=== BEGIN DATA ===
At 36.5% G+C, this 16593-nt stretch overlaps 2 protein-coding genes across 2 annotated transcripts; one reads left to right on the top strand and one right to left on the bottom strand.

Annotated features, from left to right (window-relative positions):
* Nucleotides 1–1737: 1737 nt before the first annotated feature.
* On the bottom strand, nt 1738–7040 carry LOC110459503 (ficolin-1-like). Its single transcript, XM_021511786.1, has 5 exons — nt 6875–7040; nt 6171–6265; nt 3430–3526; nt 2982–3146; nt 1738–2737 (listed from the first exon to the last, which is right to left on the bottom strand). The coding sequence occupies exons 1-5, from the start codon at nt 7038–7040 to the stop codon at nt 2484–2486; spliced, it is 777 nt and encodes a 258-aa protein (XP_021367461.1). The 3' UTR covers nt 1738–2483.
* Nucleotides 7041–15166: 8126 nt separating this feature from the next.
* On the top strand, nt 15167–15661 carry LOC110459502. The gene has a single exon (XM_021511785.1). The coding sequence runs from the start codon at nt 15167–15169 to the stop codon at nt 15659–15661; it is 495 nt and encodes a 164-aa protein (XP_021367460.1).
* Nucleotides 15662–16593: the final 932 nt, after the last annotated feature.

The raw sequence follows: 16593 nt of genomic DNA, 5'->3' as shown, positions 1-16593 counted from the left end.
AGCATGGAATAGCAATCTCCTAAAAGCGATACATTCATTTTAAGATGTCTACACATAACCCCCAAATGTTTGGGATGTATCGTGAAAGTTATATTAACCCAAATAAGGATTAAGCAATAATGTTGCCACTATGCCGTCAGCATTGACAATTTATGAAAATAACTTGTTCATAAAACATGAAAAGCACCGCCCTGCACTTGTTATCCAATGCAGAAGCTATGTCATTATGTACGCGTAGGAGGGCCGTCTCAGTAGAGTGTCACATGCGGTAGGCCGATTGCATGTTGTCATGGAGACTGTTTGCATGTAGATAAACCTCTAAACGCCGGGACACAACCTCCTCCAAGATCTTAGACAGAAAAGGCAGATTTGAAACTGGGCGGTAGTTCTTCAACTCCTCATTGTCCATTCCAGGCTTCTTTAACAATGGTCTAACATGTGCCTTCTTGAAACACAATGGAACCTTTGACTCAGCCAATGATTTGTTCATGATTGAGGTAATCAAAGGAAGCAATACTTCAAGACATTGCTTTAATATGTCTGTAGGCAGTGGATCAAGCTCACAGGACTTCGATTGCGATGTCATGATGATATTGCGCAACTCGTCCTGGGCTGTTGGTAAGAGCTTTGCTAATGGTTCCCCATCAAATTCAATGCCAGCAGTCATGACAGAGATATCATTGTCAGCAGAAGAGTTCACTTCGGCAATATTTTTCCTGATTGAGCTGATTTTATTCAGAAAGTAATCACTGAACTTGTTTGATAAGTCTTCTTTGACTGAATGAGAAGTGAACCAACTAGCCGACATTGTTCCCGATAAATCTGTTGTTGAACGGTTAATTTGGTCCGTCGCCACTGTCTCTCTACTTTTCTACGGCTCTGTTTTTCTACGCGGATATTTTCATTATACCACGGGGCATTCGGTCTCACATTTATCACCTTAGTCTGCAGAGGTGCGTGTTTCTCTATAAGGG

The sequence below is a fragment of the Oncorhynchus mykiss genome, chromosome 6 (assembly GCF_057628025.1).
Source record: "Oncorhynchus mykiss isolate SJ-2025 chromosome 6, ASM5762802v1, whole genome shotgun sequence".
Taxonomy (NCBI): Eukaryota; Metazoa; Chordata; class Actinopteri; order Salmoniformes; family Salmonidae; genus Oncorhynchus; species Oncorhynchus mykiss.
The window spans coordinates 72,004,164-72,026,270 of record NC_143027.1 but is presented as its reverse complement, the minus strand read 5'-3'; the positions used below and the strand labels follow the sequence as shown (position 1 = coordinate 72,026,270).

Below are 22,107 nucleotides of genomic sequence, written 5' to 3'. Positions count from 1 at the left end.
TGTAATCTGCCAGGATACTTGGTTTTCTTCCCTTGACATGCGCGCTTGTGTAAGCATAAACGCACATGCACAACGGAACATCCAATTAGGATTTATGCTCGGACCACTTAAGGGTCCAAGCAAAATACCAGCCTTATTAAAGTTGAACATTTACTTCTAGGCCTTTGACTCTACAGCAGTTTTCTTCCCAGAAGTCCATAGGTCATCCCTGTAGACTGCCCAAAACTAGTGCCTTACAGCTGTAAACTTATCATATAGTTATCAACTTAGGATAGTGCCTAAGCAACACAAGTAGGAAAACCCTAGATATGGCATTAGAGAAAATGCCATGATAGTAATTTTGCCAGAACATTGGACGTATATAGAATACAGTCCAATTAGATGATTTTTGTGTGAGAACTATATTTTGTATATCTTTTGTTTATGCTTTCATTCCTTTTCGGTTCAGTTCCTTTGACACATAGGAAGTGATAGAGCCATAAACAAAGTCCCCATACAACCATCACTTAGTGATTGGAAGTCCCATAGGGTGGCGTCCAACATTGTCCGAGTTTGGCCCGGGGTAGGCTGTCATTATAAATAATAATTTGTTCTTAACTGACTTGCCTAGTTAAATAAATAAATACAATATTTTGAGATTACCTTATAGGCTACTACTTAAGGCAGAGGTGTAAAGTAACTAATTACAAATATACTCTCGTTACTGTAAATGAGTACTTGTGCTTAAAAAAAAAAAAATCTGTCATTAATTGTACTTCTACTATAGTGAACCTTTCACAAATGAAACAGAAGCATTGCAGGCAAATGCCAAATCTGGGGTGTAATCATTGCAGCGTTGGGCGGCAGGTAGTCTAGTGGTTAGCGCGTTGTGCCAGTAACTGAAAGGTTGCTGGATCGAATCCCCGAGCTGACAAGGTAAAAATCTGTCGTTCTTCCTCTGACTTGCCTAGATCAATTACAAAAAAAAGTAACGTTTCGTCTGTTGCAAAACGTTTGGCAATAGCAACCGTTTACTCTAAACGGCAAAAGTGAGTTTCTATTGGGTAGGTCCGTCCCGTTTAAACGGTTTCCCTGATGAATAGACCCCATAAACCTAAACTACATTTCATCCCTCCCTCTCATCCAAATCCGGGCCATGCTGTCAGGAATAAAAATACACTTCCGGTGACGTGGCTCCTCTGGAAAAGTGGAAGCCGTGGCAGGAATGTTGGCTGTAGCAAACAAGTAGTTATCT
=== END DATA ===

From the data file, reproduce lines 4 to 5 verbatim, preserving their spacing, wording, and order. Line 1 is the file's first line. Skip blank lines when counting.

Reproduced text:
* On the bottom strand, nt 1738–7040 carry LOC110459503 (ficolin-1-like). Its single transcript, XM_021511786.1, has 5 exons — nt 6875–7040; nt 6171–6265; nt 3430–3526; nt 2982–3146; nt 1738–2737 (listed from the first exon to the last, which is right to left on the bottom strand). The coding sequence occupies exons 1-5, from the start codon at nt 7038–7040 to the stop codon at nt 2484–2486; spliced, it is 777 nt and encodes a 258-aa protein (XP_021367461.1). The 3' UTR covers nt 1738–2483.
* Nucleotides 7041–15166: 8126 nt separating this feature from the next.